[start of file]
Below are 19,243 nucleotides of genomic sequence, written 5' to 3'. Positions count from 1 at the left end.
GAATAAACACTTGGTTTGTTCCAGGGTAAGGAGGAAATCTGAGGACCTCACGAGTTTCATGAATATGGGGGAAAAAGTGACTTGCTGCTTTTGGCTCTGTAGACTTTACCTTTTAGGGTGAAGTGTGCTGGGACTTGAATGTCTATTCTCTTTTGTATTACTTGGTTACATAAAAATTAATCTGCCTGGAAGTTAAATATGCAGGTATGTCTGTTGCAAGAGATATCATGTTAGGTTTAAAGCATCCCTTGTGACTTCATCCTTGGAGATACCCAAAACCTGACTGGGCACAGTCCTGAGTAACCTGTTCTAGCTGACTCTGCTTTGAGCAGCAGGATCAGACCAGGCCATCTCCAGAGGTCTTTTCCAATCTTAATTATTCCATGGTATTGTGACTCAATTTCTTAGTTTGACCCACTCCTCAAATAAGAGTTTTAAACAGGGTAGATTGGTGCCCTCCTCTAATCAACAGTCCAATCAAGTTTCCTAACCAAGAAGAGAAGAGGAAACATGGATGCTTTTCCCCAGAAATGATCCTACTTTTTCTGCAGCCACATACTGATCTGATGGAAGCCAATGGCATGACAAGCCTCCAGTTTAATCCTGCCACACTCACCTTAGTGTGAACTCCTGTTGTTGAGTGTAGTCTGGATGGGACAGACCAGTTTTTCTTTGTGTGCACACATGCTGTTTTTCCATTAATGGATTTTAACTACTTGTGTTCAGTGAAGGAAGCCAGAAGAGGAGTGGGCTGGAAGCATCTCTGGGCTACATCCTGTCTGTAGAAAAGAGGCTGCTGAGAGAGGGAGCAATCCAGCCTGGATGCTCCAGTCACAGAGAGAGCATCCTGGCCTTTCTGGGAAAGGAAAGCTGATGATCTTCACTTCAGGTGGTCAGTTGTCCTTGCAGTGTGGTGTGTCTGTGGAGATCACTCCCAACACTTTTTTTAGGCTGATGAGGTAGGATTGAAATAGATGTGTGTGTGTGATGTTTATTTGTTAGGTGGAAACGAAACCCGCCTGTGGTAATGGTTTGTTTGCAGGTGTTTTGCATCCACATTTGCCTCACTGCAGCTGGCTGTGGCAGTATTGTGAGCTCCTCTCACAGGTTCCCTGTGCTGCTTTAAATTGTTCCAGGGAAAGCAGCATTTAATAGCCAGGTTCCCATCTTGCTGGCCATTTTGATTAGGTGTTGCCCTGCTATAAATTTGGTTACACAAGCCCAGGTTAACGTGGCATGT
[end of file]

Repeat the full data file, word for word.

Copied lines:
Below are 19,243 nucleotides of genomic sequence, written 5' to 3'. Positions count from 1 at the left end.
GAATAAACACTTGGTTTGTTCCAGGGTAAGGAGGAAATCTGAGGACCTCACGAGTTTCATGAATATGGGGGAAAAAGTGACTTGCTGCTTTTGGCTCTGTAGACTTTACCTTTTAGGGTGAAGTGTGCTGGGACTTGAATGTCTATTCTCTTTTGTATTACTTGGTTACATAAAAATTAATCTGCCTGGAAGTTAAATATGCAGGTATGTCTGTTGCAAGAGATATCATGTTAGGTTTAAAGCATCCCTTGTGACTTCATCCTTGGAGATACCCAAAACCTGACTGGGCACAGTCCTGAGTAACCTGTTCTAGCTGACTCTGCTTTGAGCAGCAGGATCAGACCAGGCCATCTCCAGAGGTCTTTTCCAATCTTAATTATTCCATGGTATTGTGACTCAATTTCTTAGTTTGACCCACTCCTCAAATAAGAGTTTTAAACAGGGTAGATTGGTGCCCTCCTCTAATCAACAGTCCAATCAAGTTTCCTAACCAAGAAGAGAAGAGGAAACATGGATGCTTTTCCCCAGAAATGATCCTACTTTTTCTGCAGCCACATACTGATCTGATGGAAGCCAATGGCATGACAAGCCTCCAGTTTAATCCTGCCACACTCACCTTAGTGTGAACTCCTGTTGTTGAGTGTAGTCTGGATGGGACAGACCAGTTTTTCTTTGTGTGCACACATGCTGTTTTTCCATTAATGGATTTTAACTACTTGTGTTCAGTGAAGGAAGCCAGAAGAGGAGTGGGCTGGAAGCATCTCTGGGCTACATCCTGTCTGTAGAAAAGAGGCTGCTGAGAGAGGGAGCAATCCAGCCTGGATGCTCCAGTCACAGAGAGAGCATCCTGGCCTTTCTGGGAAAGGAAAGCTGATGATCTTCACTTCAGGTGGTCAGTTGTCCTTGCAGTGTGGTGTGTCTGTGGAGATCACTCCCAACACTTTTTTTAGGCTGATGAGGTAGGATTGAAATAGATGTGTGTGTGTGATGTTTATTTGTTAGGTGGAAACGAAACCCGCCTGTGGTAATGGTTTGTTTGCAGGTGTTTTGCATCCACATTTGCCTCACTGCAGCTGGCTGTGGCAGTATTGTGAGCTCCTCTCACAGGTTCCCTGTGCTGCTTTAAATTGTTCCAGGGAAAGCAGCATTTAATAGCCAGGTTCCCATCTTGCTGGCCATTTTGATTAGGTGTTGCCCTGCTATAAATTTGGTTACACAAGCCCAGGTTAACGTGGCATGT